“The yellow lines versus no lines observation. ”

    Except that when the traffic count gets very high, lane dividers are called for by the MUTCD.

  24. Laura
    Laura says:

    With respect to Delaney, I’m not that sure traffic has been calmed all that much. The two roundabouts are well-placed though and help folks on cross streets get a break in traffic since even without the medians on Delaney there would be few breaks in traffic for cars from cross streets to enter the roadway or cross it.

    The City also closed off Crystal Lake Street at Orange Avenue to prevent folks from diverting down Center Ave (my street) from Michigan to get to Orange. Again, a problem of an ineffective grid.

    Worse than the Winter Park situation (my opinion of course) is the rebricking of DelanayfromBriercliff to Gore and Kaley from Mills to Ferncreek. It’s AWFUL! the ruts, dips and uneveness is darnright dangerous. They’ve already redone Kaley once and it’s still awful. We’re talking 6″ ruts. I don’t think the residents counted on it being so incompetently installed. It’s like the City didn’t even bother regrading or putting a thick enough base down. There’s talk of rebricking Delaney to where the old bricks are laid which would be to around Grant I think.

    Link 6 also uses part Delaney – the bus operators LOVE the traffic calming I’m sure.

  25. fred_dot_u
    fred_dot_u says:

    I had to laugh after seeing Keri’s brick road video, when John said, “that’s a sidepath there, let’s ride on the sidepath” which is VC-correct-speak for riding on the sidewalk, right? (grin)

    I’ve seen a news report of a neighborhood plagued with high-speed cut-throughs, traffic avoiding an intersection with perhaps long delays. The residents purchased modular speed bumps and were later ordered to remove them. I’d suggest that the same residents take a TS101 class and become their own traffic calming devices; ride their bikes on the roads used for cut-through during the peak hours.

  26. Keri
    Keri says:

    Winter Park calls that a side path. They widened it to 8 ft in some places, but it gets narrow around the oak trees. It’s a 2-way “side path” on one side of the street. The video that follows where I cut has a running commentary of the hazards on the side path. It’s pretty funny, too. We were only on it for a block before turning onto another street… where the commentary continues about the debris and trash cans in the bike lane. 😉

    Then we went to Mills Ave, which you’ve seen.

  27. acline
    acline says:

    I’m late to this discussion, but… It seems to me that we can also change attitudes as we did in changing the culture of littering following the first Earth Day, i.e. a program to make a behavior socially unacceptable. This is not easy to do. But it could be used in conjunction with greater enforcement.

  28. JohnB
    JohnB says:

    I cringed a few years ago when I heard our city engineer (since retired) say that he kind of liked some of the places on our streets where the old cobblestone was coming up through, because it looked so quaint! :-O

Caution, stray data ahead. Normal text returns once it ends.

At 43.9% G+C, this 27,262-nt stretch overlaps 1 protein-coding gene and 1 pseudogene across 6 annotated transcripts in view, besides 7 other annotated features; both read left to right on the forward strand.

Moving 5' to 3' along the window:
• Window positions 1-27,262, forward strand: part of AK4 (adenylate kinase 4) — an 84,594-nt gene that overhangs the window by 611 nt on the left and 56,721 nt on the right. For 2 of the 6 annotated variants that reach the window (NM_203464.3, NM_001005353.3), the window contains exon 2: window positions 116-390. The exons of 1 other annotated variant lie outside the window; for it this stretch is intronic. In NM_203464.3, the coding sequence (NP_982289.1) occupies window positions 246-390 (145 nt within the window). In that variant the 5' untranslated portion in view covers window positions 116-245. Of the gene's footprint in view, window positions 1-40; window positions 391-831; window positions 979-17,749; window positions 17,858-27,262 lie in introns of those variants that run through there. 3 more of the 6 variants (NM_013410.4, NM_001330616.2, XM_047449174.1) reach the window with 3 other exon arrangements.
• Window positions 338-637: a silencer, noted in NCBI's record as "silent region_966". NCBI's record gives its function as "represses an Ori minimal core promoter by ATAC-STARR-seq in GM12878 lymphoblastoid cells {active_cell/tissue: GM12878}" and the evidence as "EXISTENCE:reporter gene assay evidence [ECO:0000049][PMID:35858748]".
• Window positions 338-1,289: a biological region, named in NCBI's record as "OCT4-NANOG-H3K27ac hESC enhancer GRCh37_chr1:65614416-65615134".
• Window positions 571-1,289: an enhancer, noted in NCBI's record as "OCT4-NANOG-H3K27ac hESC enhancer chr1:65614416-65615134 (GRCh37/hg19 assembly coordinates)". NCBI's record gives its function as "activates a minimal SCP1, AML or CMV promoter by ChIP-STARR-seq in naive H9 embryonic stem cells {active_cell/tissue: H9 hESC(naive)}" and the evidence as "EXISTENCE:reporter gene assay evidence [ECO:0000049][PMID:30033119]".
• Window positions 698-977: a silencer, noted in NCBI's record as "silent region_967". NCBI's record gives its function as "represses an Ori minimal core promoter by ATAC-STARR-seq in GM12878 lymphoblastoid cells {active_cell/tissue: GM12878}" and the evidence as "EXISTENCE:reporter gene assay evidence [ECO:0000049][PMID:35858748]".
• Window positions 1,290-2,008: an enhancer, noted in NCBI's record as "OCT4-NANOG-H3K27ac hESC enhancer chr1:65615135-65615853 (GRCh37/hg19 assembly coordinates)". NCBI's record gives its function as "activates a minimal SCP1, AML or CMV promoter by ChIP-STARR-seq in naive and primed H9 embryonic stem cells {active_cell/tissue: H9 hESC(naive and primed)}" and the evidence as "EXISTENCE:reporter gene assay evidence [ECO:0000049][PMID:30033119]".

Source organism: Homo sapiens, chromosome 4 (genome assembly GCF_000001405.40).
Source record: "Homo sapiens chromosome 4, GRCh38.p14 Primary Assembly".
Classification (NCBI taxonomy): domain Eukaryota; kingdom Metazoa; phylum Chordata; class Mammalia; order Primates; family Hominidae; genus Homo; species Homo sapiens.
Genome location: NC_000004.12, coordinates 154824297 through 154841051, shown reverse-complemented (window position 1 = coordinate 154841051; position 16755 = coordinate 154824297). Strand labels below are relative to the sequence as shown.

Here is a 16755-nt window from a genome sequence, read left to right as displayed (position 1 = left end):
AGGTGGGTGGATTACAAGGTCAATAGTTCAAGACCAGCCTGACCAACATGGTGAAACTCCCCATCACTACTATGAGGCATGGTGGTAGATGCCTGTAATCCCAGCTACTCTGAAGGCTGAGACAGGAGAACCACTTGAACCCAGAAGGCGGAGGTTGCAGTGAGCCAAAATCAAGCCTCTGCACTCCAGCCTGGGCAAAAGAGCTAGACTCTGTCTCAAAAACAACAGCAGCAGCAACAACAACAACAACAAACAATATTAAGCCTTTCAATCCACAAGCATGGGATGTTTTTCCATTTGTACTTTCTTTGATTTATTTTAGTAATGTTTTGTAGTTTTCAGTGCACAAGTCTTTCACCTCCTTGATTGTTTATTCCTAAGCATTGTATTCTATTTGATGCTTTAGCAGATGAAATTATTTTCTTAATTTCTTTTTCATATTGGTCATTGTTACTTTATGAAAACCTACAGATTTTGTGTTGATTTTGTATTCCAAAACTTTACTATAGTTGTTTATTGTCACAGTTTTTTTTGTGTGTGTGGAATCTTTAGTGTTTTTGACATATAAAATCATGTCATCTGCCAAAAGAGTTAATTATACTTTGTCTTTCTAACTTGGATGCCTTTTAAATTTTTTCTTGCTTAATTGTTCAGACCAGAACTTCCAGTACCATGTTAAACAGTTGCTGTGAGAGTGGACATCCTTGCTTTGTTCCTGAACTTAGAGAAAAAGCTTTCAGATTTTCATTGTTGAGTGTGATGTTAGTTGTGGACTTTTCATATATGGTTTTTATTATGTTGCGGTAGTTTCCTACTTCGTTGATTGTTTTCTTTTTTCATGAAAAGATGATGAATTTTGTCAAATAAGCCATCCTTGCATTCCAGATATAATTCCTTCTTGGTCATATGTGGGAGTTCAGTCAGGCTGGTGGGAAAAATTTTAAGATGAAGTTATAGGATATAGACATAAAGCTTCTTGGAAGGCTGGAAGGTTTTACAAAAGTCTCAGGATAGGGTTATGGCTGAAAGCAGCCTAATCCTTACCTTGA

29. John S. Allen
    John S. Allen says:

    Great post, Keri.

    I think that one impetus for narrowing streets is the usual grass-is-greener phenomenon. The thinking goes like this: European streets are narrow, Europe has lower crash rates, therefore narrow streets result in lower crash rates.

    However, European streets are mostly narrow not by design, but rather because they are hundreds or even thousands of years old — once traveled only by pedestrians, animals and animal-drawn vehicles. Some of these streets now carry high volumes of motor traffic traffic and yet have no sidewalks.

    Bricks and block pavers are popular in Europe by tradition — as the successor to cobblestones, which, having ridden on some in Frankfurt, I can tell you, make your Winter Park bricks feel like a newly-asphalted street by comparison. We now see block pavers and stone being used on Boston streets, too, as seen in this video:


    “Shared space” is the extreme case where motorists are reduced to pedestrian speed because there are no separate sidewalks, and bicyclists actually go faster than cars because of the ability to maneuver around the pedestrians, if unsafely. Most such streets also are pre-automotive, see for example

    — a rare US example; I saw many such streets in Europe. — But they also are fad-trendy, as the advocate who speaks at the beginning of the video makes clear.

    Studies do indeed show that at least some kinds of traffic calming reduce the crash rate, but usually neglect to say, at the cost of seriously reduced mobility, or diversion of traffic to other routes, or penalizing bicyclists.

    Shorter crosswalks and pedestrian-dominated or car-free zones are advantageous to pedestrians — however, a modern city cannot exist if travel is limited to pedestrian speed.

    In response to another comment in this thread: I did find the bicycle boulevards in Berkeley, California with their bicycle-permeable barriers and neighborhood traffic circles, advantageous in creating low-volume, low-speed through routes, but still there is a serious cultural problem. The bicycle boulevards do not improve behavior. More about that, when I have some video examples online…